This is machine translation

Translated by Microsoft
Mouseover text to see original. Click the button below to return to the English verison of the page.

Note: This page has been translated by MathWorks. Please click here
To view all translated materals including this page, select Japan from the country navigator on the bottom of this page.

AC Power Electromagnetics

AC power electromagnetics problems are found when studying motors, transformers and conductors carrying alternating currents.

Let us start by considering a homogeneous dielectric, with coefficient of dielectricity ε and magnetic permeability µ, with no charges at any point. The fields must satisfy a special set of the general Maxwell's equations:


For a more detailed discussion on Maxwell's equations, see Popovic, Branko D., Introductory Engineering Electromagnetics, Addison-Wesley, Reading, MA, 1971.

In the absence of current, we can eliminate H from the first set and E from the second set and see that both fields satisfy wave equations with wave speed εμ:


We move on to studying a charge-free homogeneous dielectric, with coefficient of dielectrics ε, magnetic permeability µ, and conductivity σ. The current density then is


and the waves are damped by the Ohmic resistance,


and similarly for H.

The case of time harmonic fields is treated by using the complex form, replacing E by


The plane case of this Partial Differential Equation Toolbox™ mode has Ec=(0,0,Ec), J=(0,0,Jejωt), and the magnetic field


The scalar equation for Ec becomes


This is the equation used by Partial Differential Equation Toolbox software in the AC power electromagnetics application mode. It is a complex Helmholtz's equation, describing the propagation of plane electromagnetic waves in imperfect dielectrics and good conductors (σ » ωε). A complex permittivity εc can be defined as εc = ε-/ω. The conditions at material interfaces with abrupt changes of ε and µ are the natural ones for the variational formulation and need no special attention.

The PDE parameters that have to be entered into the PDE Specification dialog box are the angular frequency ω, the magnetic permeability µ, the conductivity σ, and the coefficient of dielectricity ε.

The boundary conditions associated with this mode are a Dirichlet boundary condition, specifying the value of the electric field Ec on the boundary, and a Neumann condition, specifying the normal derivative of Ec. This is equivalent to specifying the tangential component of the magnetic field H:


Interesting properties that can be computed from the solution—the electric field E—are the current density J = σE and the magnetic flux density


The electric field E, the current density J, the magnetic field H and the magnetic flux density B are available for plots. Additionally, the resistive heating rate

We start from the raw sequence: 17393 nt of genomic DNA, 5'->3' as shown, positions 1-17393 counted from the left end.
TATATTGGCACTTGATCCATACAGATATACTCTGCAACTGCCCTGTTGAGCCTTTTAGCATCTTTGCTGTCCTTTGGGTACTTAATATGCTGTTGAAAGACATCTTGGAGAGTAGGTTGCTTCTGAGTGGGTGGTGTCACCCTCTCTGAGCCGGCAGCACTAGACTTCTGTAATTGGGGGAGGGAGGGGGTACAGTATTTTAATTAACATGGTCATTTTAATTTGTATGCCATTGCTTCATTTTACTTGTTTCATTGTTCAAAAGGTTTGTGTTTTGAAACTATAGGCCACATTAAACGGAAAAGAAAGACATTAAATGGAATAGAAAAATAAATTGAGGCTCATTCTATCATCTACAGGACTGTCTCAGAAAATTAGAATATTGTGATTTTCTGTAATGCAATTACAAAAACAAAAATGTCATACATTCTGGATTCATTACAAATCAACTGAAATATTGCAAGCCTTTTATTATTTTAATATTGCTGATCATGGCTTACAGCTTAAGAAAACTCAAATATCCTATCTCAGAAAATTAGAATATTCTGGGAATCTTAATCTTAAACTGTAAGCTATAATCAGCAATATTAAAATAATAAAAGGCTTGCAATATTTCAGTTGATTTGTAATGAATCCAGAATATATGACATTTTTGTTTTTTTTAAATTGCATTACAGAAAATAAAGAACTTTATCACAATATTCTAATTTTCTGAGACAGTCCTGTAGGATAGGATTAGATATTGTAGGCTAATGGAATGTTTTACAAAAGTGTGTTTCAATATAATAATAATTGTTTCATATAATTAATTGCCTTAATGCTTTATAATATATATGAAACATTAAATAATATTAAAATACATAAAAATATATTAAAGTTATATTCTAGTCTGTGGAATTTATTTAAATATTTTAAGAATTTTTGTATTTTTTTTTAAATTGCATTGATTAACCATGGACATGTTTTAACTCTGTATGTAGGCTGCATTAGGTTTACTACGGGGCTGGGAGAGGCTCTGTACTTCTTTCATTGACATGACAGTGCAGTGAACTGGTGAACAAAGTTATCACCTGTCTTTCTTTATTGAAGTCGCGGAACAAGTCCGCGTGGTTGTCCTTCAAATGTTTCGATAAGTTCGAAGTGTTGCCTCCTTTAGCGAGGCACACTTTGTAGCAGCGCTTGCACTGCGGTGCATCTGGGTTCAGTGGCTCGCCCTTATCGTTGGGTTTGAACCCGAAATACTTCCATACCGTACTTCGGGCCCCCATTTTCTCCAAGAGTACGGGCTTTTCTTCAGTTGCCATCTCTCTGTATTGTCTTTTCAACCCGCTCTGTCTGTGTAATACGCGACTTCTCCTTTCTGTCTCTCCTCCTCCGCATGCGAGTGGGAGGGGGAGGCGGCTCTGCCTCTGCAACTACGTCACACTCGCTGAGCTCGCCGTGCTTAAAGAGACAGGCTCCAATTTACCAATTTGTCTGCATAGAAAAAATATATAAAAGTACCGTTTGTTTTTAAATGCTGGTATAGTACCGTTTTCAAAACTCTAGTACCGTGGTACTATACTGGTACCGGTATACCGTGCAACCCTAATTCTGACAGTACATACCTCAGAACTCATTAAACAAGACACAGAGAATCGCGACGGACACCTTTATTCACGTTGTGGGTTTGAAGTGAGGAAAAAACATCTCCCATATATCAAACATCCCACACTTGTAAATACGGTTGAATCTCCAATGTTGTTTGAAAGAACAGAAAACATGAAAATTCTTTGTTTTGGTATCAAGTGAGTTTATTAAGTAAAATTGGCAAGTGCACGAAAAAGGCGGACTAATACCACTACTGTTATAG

is also available. The magnetic field and the magnetic flux density can be plotted as vector fields using arrows.


The example shows the skin effect when AC current is carried by a wire with circular cross section. The conductivity of copper is 57 · 106, and the permeability is 1, i.e., µ = 4π10–7. At the line frequency (50 Hz) the ω2ε-term is negligible.

Due to the induction, the current density in the interior of the conductor is smaller than at the outer surface where it is set to JS = 1, a Dirichlet condition for the electric field, Ec = 1/σ. For this case an analytical solution is available,




R is the radius of the wire, r is the distance from the center line, and J0(x) is the first Bessel function of zeroth order.

Using the PDE Modeler App

Start the PDE Modeler app and set the application mode to AC Power Electromagnetics. Draw a circle with radius 0.1 to represent a cross section of the conductor, and proceed to the boundary mode to define the boundary condition. Use the Select All option to select all boundaries and enter 1/57E6 into the r edit field in the Boundary Condition dialog box to define the Dirichlet boundary condition (E = J/σ).

Open the PDE Specification dialog box and enter the PDE parameters. The angular frequency ω = 2π · 50.

Initialize the mesh and solve the equation. Due to the skin effect, the current density at the surface of the conductor is much higher than in the conductor's interior. This is clearly visualized by plotting the current density J as a 3-D plot. To improve the accuracy of the solution close to the surface, you need to refine the mesh. Open the Solve Parameters dialog box and select the Adaptive mode check box. Also, set the maximum numbers of triangles to Inf, the maximum numbers of refinements to 1, and use the triangle selection method that picks the worst triangles. Recompute the solution several times. Each time the adaptive solver refines the area with the largest errors. The number of triangles is printed in the command line.

The Adaptively Refined Mesh

The solution of the AC power electromagnetics equation is complex. The plots show the real part of the solution (a warning message is issued), but the solution vector, which can be exported to the main workspace, is the full complex solution. Also, you can plot various properties of the complex solution by using the user entry. imag(u) and abs(u) are two examples of valid user entries.

The skin effect is an AC phenomenon. Decreasing the frequency of the alternating current results in a decrease of the skin effect. Approaching DC conditions, the current density is close to uniform (experiment using different angular frequencies).

The Current Density in an AC Wire

Was this topic helpful?